Boys. I know by writing that I’m invoking all sorts of gender stereotypes and inviting comment on my invocation thereof (and comments are open as always), but seriously: boys. No, not every boy wrestles and I know some seriously dare-devil girls, but the more I watch the Small Boy with his peers, the more I watch him rough-house with his uncle and ask his grandfather to make him a bow and arrow, the more I find myself thinking about boy energy and how different it can be and how I don’t always know what to do with it, how very much these boys take me places I never imagined.

What do you think? Is there a “boy-energy,” am I gender-stereotyping, or is there a little bit of both going on? And what do you do when your kids’ favorite thing to do/play/read/watch (Thomas the Train, anyone?) makes your teeth itch?

* Okay, our hockey team has cheerleaders too.


5 Responses to “Football, American style. And boys.”

  1. CorryQ (funkomatic on twitter) on April 14, 2010 4:19 pm

    Hockey really is the way to go. =]

    Being a Dad myself now (of a 15 month old boy) and having grown up an active boy, I think it is fair to say that boys do have an different energy, for good or ill.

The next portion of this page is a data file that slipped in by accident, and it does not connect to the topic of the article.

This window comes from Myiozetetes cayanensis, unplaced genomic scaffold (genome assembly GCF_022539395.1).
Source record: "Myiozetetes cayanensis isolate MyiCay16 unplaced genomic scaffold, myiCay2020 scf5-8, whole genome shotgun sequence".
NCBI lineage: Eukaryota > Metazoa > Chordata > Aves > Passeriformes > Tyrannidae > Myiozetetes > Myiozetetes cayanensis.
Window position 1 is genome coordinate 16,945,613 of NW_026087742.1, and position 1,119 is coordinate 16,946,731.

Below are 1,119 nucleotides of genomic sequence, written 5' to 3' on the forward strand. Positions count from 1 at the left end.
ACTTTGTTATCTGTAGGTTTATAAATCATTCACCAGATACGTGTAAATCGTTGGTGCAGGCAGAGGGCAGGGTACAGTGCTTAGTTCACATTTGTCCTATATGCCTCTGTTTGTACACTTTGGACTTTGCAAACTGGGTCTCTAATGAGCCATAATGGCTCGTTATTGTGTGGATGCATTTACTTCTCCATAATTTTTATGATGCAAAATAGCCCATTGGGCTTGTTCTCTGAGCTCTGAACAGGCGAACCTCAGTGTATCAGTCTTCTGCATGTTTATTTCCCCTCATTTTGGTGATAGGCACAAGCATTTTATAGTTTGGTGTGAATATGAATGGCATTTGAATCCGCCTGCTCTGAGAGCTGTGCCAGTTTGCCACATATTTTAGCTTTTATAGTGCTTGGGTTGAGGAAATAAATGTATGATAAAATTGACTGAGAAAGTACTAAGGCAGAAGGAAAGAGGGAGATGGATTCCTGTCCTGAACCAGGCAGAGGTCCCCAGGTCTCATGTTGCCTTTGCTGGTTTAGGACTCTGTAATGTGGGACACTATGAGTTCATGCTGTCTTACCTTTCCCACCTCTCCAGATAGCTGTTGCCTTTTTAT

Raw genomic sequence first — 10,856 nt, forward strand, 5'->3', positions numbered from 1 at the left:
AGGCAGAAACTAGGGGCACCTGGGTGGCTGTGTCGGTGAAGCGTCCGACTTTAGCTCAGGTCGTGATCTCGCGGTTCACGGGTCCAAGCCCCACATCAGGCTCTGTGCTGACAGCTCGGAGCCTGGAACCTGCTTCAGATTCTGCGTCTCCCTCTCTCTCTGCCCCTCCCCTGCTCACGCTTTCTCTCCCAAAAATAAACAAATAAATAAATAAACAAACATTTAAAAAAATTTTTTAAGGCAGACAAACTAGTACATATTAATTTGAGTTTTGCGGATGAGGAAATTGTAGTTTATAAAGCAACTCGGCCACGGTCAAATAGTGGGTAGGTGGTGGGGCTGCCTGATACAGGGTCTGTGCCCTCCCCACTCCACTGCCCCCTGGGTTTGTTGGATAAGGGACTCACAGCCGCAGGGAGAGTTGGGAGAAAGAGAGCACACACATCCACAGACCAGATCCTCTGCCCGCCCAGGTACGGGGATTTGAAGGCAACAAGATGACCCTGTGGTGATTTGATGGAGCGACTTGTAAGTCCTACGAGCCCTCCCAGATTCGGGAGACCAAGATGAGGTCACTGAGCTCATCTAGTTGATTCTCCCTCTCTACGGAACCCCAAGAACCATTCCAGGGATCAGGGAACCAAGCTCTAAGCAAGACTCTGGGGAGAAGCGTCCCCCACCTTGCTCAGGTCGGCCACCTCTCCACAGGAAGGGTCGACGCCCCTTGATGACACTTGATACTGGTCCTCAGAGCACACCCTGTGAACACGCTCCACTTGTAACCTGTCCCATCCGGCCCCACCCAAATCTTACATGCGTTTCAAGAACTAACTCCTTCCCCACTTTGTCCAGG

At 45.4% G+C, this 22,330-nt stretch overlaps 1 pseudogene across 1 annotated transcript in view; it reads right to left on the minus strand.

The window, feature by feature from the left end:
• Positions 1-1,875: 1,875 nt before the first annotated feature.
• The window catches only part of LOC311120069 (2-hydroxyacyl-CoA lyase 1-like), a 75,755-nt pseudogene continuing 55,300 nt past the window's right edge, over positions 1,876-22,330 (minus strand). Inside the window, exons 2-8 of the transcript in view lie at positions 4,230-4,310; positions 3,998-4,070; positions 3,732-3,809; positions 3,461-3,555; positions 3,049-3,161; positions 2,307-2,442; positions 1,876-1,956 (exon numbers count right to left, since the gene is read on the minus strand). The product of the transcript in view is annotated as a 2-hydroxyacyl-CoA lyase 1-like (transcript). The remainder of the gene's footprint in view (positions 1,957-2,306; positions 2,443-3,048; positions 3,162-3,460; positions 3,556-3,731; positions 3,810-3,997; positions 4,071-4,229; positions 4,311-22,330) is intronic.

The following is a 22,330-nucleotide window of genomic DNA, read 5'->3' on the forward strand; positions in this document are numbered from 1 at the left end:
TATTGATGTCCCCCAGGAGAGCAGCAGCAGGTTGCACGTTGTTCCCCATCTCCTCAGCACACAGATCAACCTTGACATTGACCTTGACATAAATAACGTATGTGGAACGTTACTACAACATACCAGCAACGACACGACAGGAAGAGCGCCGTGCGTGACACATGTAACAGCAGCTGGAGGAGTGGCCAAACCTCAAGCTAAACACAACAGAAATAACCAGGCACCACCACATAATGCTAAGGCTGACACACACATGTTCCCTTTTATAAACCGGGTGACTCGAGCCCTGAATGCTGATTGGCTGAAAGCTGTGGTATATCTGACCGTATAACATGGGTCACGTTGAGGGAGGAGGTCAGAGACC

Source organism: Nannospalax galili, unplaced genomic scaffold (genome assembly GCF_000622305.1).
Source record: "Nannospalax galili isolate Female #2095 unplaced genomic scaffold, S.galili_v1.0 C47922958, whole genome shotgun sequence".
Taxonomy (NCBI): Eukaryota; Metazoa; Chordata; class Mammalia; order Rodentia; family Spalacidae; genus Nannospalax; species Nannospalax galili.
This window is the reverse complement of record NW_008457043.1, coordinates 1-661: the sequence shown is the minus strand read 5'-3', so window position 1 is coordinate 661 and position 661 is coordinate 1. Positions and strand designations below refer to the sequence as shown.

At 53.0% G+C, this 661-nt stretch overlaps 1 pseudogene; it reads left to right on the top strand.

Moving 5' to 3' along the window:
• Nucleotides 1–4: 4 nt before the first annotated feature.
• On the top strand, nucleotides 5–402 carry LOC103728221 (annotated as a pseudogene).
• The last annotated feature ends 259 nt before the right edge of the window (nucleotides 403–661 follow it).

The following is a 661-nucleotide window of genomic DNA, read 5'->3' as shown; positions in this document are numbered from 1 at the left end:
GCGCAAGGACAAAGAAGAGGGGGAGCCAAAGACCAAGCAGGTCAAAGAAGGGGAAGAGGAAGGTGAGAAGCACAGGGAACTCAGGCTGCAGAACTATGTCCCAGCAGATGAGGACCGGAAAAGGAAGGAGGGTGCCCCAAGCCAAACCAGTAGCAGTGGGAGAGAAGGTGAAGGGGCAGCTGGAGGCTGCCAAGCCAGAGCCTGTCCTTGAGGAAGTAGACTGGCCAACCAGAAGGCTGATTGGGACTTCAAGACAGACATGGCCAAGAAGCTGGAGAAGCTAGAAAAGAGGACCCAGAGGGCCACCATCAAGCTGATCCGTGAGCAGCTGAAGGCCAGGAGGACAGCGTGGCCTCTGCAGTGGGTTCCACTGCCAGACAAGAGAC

Stereotypes are usually rooted in an observable truth. It is when stereotypes blind people from seeing the individual that they become harmful. Your active boy between rooting for Cancellara and trying to tackle other boys might enjoy poetry and want to talk about his feelings. Those are not mutually exclusive. They certainly weren’t (and aren’t) for me and several other men I know.

    Seems like you are on the right track by acknowleding this energy and trying to focus it towards the postive (community expereiences, playing with peers, etc).

    Hang in there!

  2. Jennifer on April 14, 2010 8:08 pm

    Hi Corry, thanks for stopping by! The Small Boy does have his sensitive side – I always lay down with him after bedtime stories while he falls asleep and there in the dark is when he will tell me that “S wasn’t a very good friend today” or that he’s afraid to go to the dentist or whatever’s on his mind; so I encourage that. Being the introvert that I am, I’d be happy if we sat inside and read and did art projects all day, so this rambunctious child challenges me, that’s for sure. (And the rooting for Cancellara was all about bonding with Mama – Mama likes Fabian, okay, I like Fabian too if it means I get to have two hours of mama time! And hey, how about that Paris-Roubaix?)

  3. CoryQ (funkomatic on twitter) on April 19, 2010 4:45 pm

    I’m very glad you are taking time to talk with him about his feeling, etc. I think most men (at least in The States) aren’t encouraged or rewarded for that.

    Yeah, Paris-Roubaix was one heck of a show! A two minute winning margin is amazing. I really thought Fabian was a class act in the post race interviews.

  4. Jennifer on April 23, 2010 9:49 am

    Oh, yes, Fabian is an all around good guy. Great ambassador for the sport.

  5. The same, but different at Magpie Days on August 17, 2010 8:38 am

    [...] boy in the class, but he’s not the outsider and that’s all I could wish for. He knows how to try to play with other kids and he’s got his best buddy who he has regular out-of-school play dates with. He has even, [...]